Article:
Trust, then, is not about firmly constructing an island of reliability within the chaos of a threatening world, but rather, the deliberate opening of a collective space that welcomes and embraces transformation. Where trust prevails, it becomes possible for individuals not only to identify the many potential futures latent in the present, but also, to weigh in on the situation and, hopefully, with help from their friends, bring about one of those futures. Trust offers an alternative to determinism and fatalism: when trust exists, the future is no longer simply conditioned by the past in a linear manner. Trust is not blind continuity, but narrative potential imagined in conversations with friends and emerging from coordinated action, whereby a group of people establish a joint reading of their collective past that leads towards their chosen collective future. Trust, understood in that manner, is then the political virtue par excellence, grown through friendship, extending across teams and governments – and the cornerstone of human freedom.

All translations of the Chinese in this text are from Charles Muller

On 智

From Easter to Bastille Day, I will practice and write about the five Confucian virtues: 仁,,礼,智, . I am conducting this project alongside Patrick Laudon, Frenchman based in Tokyo. We will spend three weeks with each virtue, following the same protocol: first explore its meaning and relevance, then articulate and adopt a daily practice to cultivate that virtue, finally reflect on the practice and share this in two parallel blog posts. This is not a solid introduction to the Confucian framework of virtues – but rather, a prototype attempt at connecting classical philology to practice.

This round started with linguistic confusion. The process has been this: I found a digital version of the Analects, and used the search function to select passages where the virtue that I was practicing, using the browser search function. But when I put in ‘智’, wisdom, nothing turned up. I remained perplexed for a while, but as I scanned through the text, I wondered: there is another character with the same pronunciation – 知, to know – what if the two got somehow bundled. Bingo! now there was over 100 occurrences to scan through, which I filtered as best I could – and selected a few passages that seemed more particularly to reflect on the virtue that I was aiming to understand.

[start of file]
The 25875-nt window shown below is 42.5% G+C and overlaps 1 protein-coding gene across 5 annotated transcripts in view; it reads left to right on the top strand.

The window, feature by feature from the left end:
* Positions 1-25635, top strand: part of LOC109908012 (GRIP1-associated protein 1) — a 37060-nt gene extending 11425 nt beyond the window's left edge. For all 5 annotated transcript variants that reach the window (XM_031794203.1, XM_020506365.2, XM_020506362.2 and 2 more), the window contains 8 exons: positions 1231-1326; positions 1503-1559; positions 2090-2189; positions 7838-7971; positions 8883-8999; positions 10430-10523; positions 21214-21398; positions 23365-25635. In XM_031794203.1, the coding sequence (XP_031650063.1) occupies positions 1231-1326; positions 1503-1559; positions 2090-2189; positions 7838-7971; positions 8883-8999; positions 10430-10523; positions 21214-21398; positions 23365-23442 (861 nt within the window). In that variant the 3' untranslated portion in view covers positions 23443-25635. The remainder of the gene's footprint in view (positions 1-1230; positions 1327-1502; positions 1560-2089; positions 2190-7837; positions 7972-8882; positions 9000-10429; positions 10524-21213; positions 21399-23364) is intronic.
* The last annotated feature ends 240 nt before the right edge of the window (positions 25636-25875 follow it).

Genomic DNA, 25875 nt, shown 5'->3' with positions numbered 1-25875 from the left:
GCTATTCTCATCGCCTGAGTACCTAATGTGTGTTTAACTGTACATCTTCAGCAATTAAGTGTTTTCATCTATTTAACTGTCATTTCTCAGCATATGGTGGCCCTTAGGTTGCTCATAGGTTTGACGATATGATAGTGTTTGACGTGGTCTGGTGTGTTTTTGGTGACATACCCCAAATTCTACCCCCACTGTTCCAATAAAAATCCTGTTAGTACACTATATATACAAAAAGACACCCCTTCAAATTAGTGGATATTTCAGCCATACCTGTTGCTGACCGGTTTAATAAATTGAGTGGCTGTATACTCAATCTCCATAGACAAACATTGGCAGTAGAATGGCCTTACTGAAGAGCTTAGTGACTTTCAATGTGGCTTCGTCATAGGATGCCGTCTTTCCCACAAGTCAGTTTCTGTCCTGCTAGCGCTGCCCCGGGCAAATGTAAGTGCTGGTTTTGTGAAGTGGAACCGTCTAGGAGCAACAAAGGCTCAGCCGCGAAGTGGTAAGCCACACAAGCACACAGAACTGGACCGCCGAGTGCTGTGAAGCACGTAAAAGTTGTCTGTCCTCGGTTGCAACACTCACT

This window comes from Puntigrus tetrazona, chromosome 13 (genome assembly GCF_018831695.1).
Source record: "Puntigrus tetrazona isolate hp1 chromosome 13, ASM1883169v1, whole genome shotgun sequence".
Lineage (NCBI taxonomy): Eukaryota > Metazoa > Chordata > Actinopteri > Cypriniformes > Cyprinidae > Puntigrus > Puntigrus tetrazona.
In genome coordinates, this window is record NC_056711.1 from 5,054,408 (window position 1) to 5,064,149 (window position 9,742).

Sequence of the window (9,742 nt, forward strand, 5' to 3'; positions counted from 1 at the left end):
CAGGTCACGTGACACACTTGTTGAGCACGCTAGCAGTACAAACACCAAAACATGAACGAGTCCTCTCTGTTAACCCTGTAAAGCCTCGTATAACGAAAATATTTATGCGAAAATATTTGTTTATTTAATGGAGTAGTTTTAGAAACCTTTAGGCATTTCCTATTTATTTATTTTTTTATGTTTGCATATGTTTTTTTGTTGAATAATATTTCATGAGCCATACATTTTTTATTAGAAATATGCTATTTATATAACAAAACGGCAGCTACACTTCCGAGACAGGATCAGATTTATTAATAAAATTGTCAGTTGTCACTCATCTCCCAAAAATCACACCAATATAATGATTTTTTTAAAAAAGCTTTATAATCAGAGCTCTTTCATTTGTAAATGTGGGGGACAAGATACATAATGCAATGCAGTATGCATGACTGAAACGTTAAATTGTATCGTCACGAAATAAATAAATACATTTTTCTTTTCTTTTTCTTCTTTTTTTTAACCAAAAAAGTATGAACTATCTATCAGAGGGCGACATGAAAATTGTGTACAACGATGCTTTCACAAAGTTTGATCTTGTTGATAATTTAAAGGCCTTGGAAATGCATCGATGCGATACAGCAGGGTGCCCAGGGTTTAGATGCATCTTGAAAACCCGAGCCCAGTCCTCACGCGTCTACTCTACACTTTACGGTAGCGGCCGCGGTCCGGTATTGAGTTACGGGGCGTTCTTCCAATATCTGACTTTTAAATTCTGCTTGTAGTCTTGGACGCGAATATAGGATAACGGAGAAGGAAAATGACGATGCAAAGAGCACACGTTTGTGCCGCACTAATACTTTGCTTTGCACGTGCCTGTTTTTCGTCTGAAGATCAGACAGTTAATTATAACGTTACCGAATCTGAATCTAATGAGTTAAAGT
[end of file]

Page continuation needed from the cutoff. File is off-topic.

This passage offered a simple starting point, showing potential overlap between 知 – knowledge – and 智 – virtue: “I listen widely, select the good and follow their ways. I observe broadly and contemplate. This is the second level of knowledge.” [7-28] (多闻、择其善者而从之。多见而识之。知之次也。).  Wisdom is explicitly presented as derived from experience, more specifically from a process of observation, selection and imitation, applied to people.

Wisdom, indeed, appears not to be derived from the natural world, but other people. “Fan Chi asked about the meaning of ren. Confucius said “love others.” He asked about the meaning of “knowledge.” The Master said, “Know others.” [12-22] (“樊迟问仁。子曰。爱人。问知。子曰。知人。” But it goes beyond, and entails judgement, discrimination, followed by action.

Something about wisdom has to do with effectiveness: it is about doing the most we can with our time and energy. ” The Master said: “When a person should be spoken with, and you don’t speak with them, you lose them. When a person shouldn’t be spoken with and you speak to them, you waste your words. The wise do not lose people, nor do they waste their words.” [15-8] (子曰。可与言、而不与之言、失人。不可与言、而与之言、失言。知者不失人、亦不失言。) At first reading, this may sound harsh, but the passage echoes the fundamental optimism of all educators – and managers – that with the right attention, by carefully guiding our interaction with others, and identifying their passions and characters rightly, it is actually possibly to transform situations and the people themselves. Following the passage above, we read: “Fan Chi couldn’t get it. The Master said, “If you put the honest in positions of power and discard the dishonest, you will force the dishonest to become honest.” [12-22] (樊迟未达。子曰。擧直错诸枉、能使枉者直。)

 

Before starting reflection on this virtue, I had been attending an international conference on governance innovation. The key message was that it is easier to criticise than constructively develop – but that our collective goal at the conference was to do the difficult thing, and start building. At the conference, and later when I spoke about it with friends and family, I noticed a certain recurring type of response: people – often intelligent people – harnessing their analytical skills to demonstrate that the work we were doing was impossible, and why. When digging through their underlying assumptions, I found this: a belief that ‘human nature’ is ultimately both dark and unchangeable, that ‘people are like that’ or ‘things are like that’. Analytical cynicism then becomes an easy refuge for strong egos – and offers a rhetorical position from which they can avoid the difficult question – ‘so human nature is dark and unchangeable, people will not cooperate or rationally try to do good together – does that apply to you?’

By contrast, Confucian wisdom signals a fundamental optimism about humanity. Some people may be led by dark negative purposes, situations may be adverse. But if we can identify the character of people around us, and if we can wisely choose who receives power from us – starting with the more fundamental power that we have, the power of giving attention – then we can change not only the shape of a situation, but a person’s very character – including our own.

Wisdom perceives the world as liquid, changeable, and a space for joyful human activity : “The Master said: “The wise enjoy the sea, the humane enjoy the mountains. The wise are busy, the humane are tranquil. The wise are happy, the humane are eternal.” [6-23]  (子曰。知者乐水、仁者乐山。知者动、仁者静。知者乐、仁者寿。) The practice I derived from this analysis was a deliberate attempt to exert a sharper form of discernment in my interactions with people – a difficult task, I realised. It revealed that I could err on the side of softness, and invited me to think more about the tension between benevolence and wisdom – and in the Catholic framework that I explored last year, between prudence, justice and charity.

All translations of the Chinese in this text are from Charles Muller